The original law was put in place to ensure black voters were not denied their right to vote. And without federal oversight, local governments may adopt restrictive voting practices, Vargas said.
As a result, he said, more lawsuits aiming to overturn these practices are expected in the lead-up to November.
“There have been some states where we have been successful in trying to get some of these voter suppression policies and practices withdrawn.”
“There have been some states where we have been successful in trying to get some of these voter suppression policies and practices withdrawn,” Vargas said.
Groups such as the ACLU and LULAC are leading the charge to ensure minority voters have fair access to the polls.
LULAC, the oldest known Hispanic organization in the US, was a co-plaintiff in the Dodge City case in 2018. It also filed a lawsuit last month against Texas officials, arguing the state’s vote-by-mail policies violate the Constitution.
To vote by mail in Texas, people must be disabled or serve in the military, or over 65 years of age. The argument for these restrictions is that voting by mail should only be available to voters who are physically unable to get to the polls, explained Domingo Garcia, LULAC’s national president.
But that holds back some voters — including minority and younger voters, Garcia said. And now, with the coronavirus, groups like LULAC argue there is even more reason to allow for a vote by mail.
“I don't know if la abuelita or la tía, grandma or grandpa, you know, aunt and uncle, are they going to risk their lives to go wait an hour, two hours, three hours to vote?” he said.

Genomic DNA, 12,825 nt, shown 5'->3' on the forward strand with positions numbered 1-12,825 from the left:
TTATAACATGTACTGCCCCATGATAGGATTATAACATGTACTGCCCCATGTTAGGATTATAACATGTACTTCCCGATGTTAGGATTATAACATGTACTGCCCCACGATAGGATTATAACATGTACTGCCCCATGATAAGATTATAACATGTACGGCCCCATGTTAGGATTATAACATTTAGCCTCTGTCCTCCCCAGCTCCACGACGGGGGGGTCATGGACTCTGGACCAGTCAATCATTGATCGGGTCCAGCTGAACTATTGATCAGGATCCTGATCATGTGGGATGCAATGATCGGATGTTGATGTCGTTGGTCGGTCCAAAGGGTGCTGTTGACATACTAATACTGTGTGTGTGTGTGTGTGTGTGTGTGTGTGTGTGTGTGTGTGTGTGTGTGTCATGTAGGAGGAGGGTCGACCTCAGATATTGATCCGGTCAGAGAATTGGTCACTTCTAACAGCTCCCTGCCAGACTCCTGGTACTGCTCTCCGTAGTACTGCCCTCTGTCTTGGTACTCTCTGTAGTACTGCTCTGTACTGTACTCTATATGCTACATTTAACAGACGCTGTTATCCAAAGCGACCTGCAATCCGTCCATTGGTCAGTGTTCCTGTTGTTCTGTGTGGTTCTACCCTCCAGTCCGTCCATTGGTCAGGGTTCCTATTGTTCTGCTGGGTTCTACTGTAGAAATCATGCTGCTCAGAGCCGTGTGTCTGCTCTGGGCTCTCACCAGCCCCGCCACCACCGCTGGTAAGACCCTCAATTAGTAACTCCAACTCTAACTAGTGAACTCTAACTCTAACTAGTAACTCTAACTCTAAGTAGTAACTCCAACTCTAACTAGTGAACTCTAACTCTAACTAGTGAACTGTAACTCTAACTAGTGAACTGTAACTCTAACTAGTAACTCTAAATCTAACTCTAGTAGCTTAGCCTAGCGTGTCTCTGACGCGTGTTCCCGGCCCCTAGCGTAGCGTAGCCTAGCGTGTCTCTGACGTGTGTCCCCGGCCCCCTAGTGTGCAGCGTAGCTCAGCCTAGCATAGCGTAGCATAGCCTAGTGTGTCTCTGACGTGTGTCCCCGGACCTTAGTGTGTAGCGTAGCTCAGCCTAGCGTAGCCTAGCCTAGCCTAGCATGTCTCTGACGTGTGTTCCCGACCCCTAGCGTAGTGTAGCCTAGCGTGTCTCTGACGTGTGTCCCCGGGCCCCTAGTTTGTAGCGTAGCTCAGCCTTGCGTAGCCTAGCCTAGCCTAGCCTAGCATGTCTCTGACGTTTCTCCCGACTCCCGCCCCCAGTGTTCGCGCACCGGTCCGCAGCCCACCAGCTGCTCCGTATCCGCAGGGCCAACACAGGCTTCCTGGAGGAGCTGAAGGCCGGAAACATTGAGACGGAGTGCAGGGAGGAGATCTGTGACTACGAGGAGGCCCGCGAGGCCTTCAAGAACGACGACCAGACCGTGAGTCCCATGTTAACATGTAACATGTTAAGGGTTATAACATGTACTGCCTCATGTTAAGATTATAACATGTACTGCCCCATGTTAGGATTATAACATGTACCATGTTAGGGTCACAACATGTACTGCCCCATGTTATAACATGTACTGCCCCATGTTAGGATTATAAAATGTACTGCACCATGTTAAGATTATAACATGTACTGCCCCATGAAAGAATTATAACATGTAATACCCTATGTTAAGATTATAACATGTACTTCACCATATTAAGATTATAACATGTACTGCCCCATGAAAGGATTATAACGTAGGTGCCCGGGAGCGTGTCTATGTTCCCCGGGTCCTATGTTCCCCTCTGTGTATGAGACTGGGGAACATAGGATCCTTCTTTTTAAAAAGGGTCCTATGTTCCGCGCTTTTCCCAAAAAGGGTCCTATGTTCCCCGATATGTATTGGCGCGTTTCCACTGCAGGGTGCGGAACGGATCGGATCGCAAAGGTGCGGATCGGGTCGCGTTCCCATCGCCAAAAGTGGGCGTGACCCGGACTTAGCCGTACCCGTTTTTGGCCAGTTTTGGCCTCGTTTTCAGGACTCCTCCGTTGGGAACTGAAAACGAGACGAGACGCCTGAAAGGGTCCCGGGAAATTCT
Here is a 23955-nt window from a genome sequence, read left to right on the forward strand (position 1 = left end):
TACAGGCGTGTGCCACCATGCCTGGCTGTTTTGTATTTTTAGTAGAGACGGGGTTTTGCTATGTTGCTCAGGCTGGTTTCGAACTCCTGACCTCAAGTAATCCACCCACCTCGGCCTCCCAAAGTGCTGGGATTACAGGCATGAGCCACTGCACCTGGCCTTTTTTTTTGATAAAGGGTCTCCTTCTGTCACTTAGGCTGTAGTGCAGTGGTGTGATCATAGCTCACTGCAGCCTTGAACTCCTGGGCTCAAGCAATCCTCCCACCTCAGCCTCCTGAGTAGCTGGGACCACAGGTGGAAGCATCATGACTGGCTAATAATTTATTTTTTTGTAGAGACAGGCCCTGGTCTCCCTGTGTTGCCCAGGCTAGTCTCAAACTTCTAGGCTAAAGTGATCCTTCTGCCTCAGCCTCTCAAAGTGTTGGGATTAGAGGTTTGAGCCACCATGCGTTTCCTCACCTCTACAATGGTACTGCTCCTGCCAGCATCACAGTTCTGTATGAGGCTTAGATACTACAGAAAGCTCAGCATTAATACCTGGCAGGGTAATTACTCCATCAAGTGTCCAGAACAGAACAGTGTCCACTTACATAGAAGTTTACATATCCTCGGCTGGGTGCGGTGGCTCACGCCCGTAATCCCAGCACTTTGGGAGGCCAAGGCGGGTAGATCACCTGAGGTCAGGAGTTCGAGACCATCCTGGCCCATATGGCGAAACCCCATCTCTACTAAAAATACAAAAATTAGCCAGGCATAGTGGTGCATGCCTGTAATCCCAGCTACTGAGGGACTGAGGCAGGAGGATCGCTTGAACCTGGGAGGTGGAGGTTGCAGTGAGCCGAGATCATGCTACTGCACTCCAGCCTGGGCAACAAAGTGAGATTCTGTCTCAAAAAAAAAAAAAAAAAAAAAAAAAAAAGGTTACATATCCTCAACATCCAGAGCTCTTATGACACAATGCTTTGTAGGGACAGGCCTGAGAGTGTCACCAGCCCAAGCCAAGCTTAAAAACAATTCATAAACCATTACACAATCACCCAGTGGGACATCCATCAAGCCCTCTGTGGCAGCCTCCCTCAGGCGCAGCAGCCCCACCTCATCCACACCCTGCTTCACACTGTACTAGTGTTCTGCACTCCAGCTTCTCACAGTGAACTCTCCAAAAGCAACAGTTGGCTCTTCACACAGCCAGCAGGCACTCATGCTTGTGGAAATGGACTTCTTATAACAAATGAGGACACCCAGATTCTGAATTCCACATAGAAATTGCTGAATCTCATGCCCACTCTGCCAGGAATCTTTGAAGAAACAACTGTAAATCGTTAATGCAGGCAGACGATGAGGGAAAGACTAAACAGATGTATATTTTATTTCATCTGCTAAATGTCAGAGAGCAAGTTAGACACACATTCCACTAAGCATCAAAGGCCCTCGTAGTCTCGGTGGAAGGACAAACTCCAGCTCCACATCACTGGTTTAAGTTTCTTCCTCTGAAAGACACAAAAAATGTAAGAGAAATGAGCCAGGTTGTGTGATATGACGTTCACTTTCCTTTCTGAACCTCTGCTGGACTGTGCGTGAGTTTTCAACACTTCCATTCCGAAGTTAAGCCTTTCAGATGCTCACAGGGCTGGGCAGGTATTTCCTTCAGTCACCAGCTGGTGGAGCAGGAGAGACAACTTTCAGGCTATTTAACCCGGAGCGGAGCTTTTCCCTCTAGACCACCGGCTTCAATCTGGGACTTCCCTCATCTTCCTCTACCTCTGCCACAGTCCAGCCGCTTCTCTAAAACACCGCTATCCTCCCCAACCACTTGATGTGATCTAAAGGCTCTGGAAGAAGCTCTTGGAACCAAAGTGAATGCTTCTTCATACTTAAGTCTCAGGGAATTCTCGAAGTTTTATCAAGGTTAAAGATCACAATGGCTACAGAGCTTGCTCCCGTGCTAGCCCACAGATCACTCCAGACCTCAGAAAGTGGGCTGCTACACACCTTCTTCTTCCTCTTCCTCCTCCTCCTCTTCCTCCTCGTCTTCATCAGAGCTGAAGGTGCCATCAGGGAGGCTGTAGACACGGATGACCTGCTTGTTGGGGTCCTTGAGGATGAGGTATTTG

Latino voters historically prefer to vote in person, Vargas said. But he also doesn’t see an option but to expand access to voting by mail as the general election nears.
“Latinos are much less likely to have had experiences voting by mail than non-Latinos,” he said. “So, unless voting by mail arrangements aren't accompanied by very robust public education campaigns to adequately educate Latino voters about how to vote by mail, this may actually erect more barriers to people being able to vote.”
In late May, a US district judge moved to allow voting by mail for people concerned about the coronavirus. But an appellate panel put that on hold days later.
Garcia says he likes to focus on small wins. LULAC’s next target state is Arizona, he added.
“I keep thinking that mañana things will be better for Jose and Maria on Main Street, and for Billy Bob and Mary Sue on Main Street. ”
“You know, I’m an eternal optimist,” he said. “I keep thinking that mañana things will be better for Jose and Maria on Main Street, and for Billy Bob and Mary Sue on Main Street. ”
Another win can be traced to the Dodge City case. It took two years, but the city now has three polling sites.
Rangel-Lopez, the plaintiff, who is now 19, is glad to see that but says voter suppression elsewhere is real.
“I’m very worried about what’s going to happen,” he said. “And there needs to be a lot more attention to this issue than what we’re currently giving it.”
This year, Rangel-Lopez will vote for the first time in a presidential election. He's been reflecting on his achievement as a high school senior two years ago with the legal case over polling sites.
“You are never too young to be politically active or to affect change in your community, in your state or nationally,” he said.
Rangel-Lopez learned that lesson. Now, he wants to make sure other young people learn it, too.